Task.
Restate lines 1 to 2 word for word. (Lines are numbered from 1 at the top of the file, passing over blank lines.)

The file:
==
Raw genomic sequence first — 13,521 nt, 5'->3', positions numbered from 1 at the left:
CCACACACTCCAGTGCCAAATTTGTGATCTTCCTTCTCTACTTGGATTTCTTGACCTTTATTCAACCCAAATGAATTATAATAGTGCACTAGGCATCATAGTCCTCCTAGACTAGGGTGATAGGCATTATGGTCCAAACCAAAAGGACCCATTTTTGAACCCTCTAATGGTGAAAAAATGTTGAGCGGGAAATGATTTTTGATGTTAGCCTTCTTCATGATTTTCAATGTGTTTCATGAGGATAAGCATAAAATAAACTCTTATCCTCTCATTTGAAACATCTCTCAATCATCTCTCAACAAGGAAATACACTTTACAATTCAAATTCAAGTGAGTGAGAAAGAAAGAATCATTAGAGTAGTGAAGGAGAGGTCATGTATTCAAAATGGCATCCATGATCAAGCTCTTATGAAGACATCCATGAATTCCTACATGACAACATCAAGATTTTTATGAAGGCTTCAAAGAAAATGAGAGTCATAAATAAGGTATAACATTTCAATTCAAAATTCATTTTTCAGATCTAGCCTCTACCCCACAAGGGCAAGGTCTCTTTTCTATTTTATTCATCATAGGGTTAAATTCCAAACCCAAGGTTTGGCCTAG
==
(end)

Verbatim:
Raw genomic sequence first — 13,521 nt, 5'->3', positions numbered from 1 at the left:
CCACACACTCCAGTGCCAAATTTGTGATCTTCCTTCTCTACTTGGATTTCTTGACCTTTATTCAACCCAAATGAATTATAATAGTGCACTAGGCATCATAGTCCTCCTAGACTAGGGTGATAGGCATTATGGTCCAAACCAAAAGGACCCATTTTTGAACCCTCTAATGGTGAAAAAATGTTGAGCGGGAAATGATTTTTGATGTTAGCCTTCTTCATGATTTTCAATGTGTTTCATGAGGATAAGCATAAAATAAACTCTTATCCTCTCATTTGAAACATCTCTCAATCATCTCTCAACAAGGAAATACACTTTACAATTCAAATTCAAGTGAGTGAGAAAGAAAGAATCATTAGAGTAGTGAAGGAGAGGTCATGTATTCAAAATGGCATCCATGATCAAGCTCTTATGAAGACATCCATGAATTCCTACATGACAACATCAAGATTTTTATGAAGGCTTCAAAGAAAATGAGAGTCATAAATAAGGTATAACATTTCAATTCAAAATTCATTTTTCAGATCTAGCCTCTACCCCACAAGGGCAAGGTCTCTTTTCTATTTTATTCATCATAGGGTTAAATTCCAAACCCAAGGTTTGGCCTAG